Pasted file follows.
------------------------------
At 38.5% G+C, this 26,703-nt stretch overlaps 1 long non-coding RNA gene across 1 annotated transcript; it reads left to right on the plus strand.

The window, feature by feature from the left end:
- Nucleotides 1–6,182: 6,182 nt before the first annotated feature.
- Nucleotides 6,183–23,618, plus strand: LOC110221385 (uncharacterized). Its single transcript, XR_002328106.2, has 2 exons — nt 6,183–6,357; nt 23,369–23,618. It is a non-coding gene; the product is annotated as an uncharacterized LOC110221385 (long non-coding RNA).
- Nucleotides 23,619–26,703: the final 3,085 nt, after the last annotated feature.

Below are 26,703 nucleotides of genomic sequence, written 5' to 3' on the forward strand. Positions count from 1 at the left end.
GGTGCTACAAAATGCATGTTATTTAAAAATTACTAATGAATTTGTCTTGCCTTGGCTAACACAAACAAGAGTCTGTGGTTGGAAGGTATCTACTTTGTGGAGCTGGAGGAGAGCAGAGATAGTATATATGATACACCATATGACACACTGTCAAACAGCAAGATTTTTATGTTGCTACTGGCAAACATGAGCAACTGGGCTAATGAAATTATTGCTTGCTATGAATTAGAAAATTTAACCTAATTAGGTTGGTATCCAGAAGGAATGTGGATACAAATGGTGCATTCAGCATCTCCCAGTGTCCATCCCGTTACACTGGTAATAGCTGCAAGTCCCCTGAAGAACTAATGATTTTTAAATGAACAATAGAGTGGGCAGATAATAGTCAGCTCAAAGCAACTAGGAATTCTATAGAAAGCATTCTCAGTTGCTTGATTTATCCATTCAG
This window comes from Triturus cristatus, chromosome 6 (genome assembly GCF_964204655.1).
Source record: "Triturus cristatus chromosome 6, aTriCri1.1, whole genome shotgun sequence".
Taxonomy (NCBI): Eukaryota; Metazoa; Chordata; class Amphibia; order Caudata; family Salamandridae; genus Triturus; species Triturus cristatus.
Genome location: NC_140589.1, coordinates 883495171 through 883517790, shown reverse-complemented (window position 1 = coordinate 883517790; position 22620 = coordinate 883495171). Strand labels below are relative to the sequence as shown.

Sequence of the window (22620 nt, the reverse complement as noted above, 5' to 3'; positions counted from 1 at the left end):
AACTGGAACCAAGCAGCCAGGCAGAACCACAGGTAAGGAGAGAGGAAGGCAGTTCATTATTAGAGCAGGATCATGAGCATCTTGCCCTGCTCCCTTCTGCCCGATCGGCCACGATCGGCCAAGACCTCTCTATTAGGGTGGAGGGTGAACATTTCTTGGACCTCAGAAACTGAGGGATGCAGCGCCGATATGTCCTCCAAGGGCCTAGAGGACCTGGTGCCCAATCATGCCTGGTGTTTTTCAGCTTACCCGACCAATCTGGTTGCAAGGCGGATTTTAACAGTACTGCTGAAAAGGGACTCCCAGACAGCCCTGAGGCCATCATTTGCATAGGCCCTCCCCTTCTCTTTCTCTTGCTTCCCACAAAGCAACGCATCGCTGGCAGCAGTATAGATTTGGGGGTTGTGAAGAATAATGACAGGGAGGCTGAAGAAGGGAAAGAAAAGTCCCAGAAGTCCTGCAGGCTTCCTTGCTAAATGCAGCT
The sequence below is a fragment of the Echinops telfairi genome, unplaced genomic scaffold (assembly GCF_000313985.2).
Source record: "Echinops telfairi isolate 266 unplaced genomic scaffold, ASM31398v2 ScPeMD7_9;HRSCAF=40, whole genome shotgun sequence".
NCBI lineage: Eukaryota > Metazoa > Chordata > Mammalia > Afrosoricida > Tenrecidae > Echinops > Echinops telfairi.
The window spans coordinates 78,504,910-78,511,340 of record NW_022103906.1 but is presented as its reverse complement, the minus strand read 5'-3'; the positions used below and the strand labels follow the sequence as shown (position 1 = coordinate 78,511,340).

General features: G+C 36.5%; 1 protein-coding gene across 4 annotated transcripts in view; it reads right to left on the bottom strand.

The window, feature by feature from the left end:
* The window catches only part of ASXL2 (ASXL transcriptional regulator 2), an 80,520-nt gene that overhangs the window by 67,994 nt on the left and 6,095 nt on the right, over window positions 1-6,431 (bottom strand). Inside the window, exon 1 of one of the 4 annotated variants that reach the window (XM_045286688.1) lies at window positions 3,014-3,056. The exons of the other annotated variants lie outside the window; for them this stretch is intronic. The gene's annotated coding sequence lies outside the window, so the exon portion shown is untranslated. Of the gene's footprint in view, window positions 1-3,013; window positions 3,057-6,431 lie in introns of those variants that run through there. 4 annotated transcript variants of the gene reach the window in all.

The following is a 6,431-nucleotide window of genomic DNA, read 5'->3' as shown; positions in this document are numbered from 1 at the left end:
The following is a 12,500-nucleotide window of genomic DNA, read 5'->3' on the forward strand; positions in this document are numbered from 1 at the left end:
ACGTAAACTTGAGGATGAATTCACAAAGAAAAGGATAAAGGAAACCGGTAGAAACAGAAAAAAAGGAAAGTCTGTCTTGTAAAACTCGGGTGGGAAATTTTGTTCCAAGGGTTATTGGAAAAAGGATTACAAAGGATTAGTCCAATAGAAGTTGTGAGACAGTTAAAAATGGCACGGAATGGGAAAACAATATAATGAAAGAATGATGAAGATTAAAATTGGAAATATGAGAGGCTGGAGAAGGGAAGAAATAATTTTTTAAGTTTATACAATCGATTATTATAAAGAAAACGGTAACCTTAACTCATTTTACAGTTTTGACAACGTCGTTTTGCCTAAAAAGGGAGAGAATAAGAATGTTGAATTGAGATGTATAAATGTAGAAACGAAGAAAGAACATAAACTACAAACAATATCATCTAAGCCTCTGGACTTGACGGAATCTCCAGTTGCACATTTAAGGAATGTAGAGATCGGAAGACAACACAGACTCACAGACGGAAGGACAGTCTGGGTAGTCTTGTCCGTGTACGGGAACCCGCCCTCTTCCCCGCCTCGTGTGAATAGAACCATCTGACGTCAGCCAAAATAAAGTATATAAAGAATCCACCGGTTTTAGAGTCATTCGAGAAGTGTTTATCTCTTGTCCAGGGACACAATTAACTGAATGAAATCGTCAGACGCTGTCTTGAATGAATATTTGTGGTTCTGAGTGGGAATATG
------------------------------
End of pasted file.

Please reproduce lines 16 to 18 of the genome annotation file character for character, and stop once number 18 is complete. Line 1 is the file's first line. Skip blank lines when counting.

NCBI lineage: Eukaryota > Metazoa > Chordata > Mammalia > Afrosoricida > Tenrecidae > Echinops > Echinops telfairi.
The window spans coordinates 78,504,910-78,511,340 of record NW_022103906.1 but is presented as its reverse complement, the minus strand read 5'-3'; the positions used below and the strand labels follow the sequence as shown (position 1 = coordinate 78,511,340).

General features: G+C 36.5%; 1 protein-coding gene across 4 annotated transcripts in view; it reads right to left on the bottom strand.